Minet Kim’s illustrations are not just easy on the eye in their quirky sense of fun. As well as being brightly cheerful with a hint of the surreal, the Seoul-based illustrator’s practice is founded on emotion, as well as conceptual thought. She tells It’s Nice That: “There was nothing to do in my hometown when I was little.” From a small countryside village called Yeosu which is by the sea, Minet spent her childhood drawing, watching a lot of animation, and collecting seashells with her grandfather near his ship.
“One day, I was thinking that I wanted to have more experience in life and in my work” and so, the budding illustrator ventured to New York to study illustration. As well as being a great opportunity to “meet a variety of people and cultures”, Minet honed the craft of her original illustration practice. As well as refining her skill in terms of technical artistry, Minet also explores philosophical concepts.
In one artwork titled In the Gallery, Minet explores how “not all works of art have to be pleasing to the eye of the masses”. She adds, “we do not all have to understand it as well”. The illustrator references a quotation by the screenwriter and producer Charles Rosin: “I cannot criticise what I do not understand. If you want to call this art, you’ve got the benefit of all my doubts.” The illustration depicts objects floating around various planes of architectural galleries. Surreal objects hover on different planes and evoke ideas around deconstructing the understanding of art.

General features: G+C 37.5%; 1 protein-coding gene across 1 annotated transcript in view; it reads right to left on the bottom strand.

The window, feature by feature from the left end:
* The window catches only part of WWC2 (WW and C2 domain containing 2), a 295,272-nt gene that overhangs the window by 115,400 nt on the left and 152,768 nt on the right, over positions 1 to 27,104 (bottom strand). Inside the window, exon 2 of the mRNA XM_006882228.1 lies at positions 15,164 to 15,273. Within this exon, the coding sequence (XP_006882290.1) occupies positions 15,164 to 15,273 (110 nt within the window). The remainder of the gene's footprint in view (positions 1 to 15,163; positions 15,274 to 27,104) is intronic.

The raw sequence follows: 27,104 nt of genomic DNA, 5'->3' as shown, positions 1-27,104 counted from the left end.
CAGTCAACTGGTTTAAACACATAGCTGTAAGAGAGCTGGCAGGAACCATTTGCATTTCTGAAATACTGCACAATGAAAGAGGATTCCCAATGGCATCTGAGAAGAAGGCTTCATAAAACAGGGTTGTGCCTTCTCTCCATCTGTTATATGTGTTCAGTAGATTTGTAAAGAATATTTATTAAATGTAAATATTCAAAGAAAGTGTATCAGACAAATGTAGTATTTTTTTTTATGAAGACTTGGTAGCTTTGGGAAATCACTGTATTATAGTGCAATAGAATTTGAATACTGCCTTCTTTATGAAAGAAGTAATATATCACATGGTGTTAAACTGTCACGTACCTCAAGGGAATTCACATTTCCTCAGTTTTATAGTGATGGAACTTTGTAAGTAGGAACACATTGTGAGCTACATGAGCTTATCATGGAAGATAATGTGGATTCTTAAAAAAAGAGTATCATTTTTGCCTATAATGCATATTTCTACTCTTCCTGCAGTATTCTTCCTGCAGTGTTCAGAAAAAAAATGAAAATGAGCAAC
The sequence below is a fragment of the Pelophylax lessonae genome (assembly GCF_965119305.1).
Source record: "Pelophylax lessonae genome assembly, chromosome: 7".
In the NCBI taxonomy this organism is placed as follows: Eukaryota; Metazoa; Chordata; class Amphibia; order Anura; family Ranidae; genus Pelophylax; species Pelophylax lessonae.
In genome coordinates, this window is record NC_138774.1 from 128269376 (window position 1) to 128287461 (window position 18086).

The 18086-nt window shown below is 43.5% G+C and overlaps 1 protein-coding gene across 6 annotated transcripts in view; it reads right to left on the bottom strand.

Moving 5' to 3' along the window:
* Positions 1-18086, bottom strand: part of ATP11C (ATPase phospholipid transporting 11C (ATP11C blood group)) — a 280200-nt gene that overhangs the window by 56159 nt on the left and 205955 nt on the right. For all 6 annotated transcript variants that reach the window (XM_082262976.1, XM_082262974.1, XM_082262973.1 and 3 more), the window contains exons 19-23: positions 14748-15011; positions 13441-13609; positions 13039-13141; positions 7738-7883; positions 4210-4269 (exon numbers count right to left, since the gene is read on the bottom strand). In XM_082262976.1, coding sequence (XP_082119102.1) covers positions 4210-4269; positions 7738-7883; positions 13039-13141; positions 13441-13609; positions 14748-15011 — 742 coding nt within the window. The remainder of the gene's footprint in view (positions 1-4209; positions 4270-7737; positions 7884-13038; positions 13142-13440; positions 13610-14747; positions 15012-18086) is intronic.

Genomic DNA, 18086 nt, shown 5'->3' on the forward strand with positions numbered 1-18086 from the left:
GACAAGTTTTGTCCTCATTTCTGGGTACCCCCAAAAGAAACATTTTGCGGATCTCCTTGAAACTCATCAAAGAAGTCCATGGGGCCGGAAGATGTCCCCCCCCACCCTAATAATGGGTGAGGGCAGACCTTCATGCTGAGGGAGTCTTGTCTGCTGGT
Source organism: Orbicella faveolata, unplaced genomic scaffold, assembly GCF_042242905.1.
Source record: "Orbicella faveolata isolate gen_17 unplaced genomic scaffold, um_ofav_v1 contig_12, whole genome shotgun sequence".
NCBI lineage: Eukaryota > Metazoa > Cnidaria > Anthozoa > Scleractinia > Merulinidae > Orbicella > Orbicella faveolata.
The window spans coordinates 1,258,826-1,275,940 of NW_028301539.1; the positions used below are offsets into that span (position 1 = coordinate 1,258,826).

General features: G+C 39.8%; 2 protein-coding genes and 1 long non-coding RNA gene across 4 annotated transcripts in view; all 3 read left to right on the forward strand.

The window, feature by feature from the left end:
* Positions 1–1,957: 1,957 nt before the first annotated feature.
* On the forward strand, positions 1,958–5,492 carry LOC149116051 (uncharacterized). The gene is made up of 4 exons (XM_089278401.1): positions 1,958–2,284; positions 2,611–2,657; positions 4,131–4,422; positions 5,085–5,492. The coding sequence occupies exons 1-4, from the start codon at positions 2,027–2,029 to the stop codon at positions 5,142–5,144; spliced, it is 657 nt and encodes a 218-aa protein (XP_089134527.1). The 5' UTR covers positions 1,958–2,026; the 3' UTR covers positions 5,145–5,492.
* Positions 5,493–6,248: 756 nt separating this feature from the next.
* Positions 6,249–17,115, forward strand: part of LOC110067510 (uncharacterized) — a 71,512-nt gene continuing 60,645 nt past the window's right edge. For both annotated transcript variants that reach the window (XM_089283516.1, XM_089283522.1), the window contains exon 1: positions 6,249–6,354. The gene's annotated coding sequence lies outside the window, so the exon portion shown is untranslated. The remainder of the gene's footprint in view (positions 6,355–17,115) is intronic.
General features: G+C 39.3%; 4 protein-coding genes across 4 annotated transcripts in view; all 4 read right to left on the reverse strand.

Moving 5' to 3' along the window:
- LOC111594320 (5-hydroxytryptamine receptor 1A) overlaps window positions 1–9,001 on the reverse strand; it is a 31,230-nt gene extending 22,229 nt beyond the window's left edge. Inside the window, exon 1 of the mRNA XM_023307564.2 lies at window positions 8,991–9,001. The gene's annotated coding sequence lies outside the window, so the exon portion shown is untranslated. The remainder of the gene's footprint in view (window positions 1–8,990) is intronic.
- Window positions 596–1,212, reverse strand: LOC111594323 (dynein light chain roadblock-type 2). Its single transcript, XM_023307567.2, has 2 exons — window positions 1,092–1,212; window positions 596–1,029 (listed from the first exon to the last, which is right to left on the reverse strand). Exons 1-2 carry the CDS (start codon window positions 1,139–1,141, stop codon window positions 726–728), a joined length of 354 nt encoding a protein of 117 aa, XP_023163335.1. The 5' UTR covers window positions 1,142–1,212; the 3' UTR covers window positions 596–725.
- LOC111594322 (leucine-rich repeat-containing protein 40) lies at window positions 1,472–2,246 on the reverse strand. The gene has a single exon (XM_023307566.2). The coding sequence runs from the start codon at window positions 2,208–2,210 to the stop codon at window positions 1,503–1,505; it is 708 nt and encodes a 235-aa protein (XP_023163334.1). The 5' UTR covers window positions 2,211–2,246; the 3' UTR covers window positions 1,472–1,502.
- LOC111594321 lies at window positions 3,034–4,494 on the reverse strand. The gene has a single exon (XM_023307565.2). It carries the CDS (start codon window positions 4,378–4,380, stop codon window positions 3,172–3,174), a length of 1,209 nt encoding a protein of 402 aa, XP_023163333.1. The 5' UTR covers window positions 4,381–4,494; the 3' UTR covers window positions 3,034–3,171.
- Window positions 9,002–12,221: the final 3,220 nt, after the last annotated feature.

In another piece In the city, Minet expresses her feelings of loneliness. “I feel so lonely in the city at the time of night,” the illustrator says. “I live here, not just to exist, but to live” she asserts, drawing out those feelings that we all experience sometimes; feelings of uncertainty that make us feel like we don’t know what we’re doing. Through her poignant communication, Minet’s “most important goal is to create something that leaves an impression”.
Emotionally and visually, Minet’s illustrations represent her “world of consciousness”. “There are many fun things in the unconscious,” she adds. “It’s kind of hard to express the way I feel or think in words, but I can express myself through work.” Vivid, intense colours represent the illustrator’s vibrant imagination and she animates certain images to create another dimension of the fantastical. And because her work is so closely intertwined with her personal feelings, Minet finally comments, “I constantly try to improve my practice in order to further express myself.”
- “I’ve landed on my planet now”: Sebaldo on refining his bonkers animated characters
- Syncope by Virgile Flores explores the duality between graphic design and music
- Louise Daneels makes playful, ceramic illustrations of everyday objects
- Maroesjka Lavigne’s debut monograph captures unforgettable landscapes and their inhabitants
- Painter Igor Moritz's vivid paintings express the colours of inner life
- Meet Take Care, a magazine tackling the UK’s housing crisis
- Turning her lens to those around her, Danna Singer reveals the story of a working class community
- Kyle Berger’s Photoshopped images exist in “a post-truth timeline”
- The climate crisis is daunting, but as a creative professional, there’s much you can do
- Elizabeth Hibbard’s unsettling photographs examine subjective experience with a visceral gaze
- “My creativity is sparked by music and architecture”: meet graphic designer Stephanie Specht
- Adventure Time’s finale nominated for Emmy, alongside BoJack and Big Mouth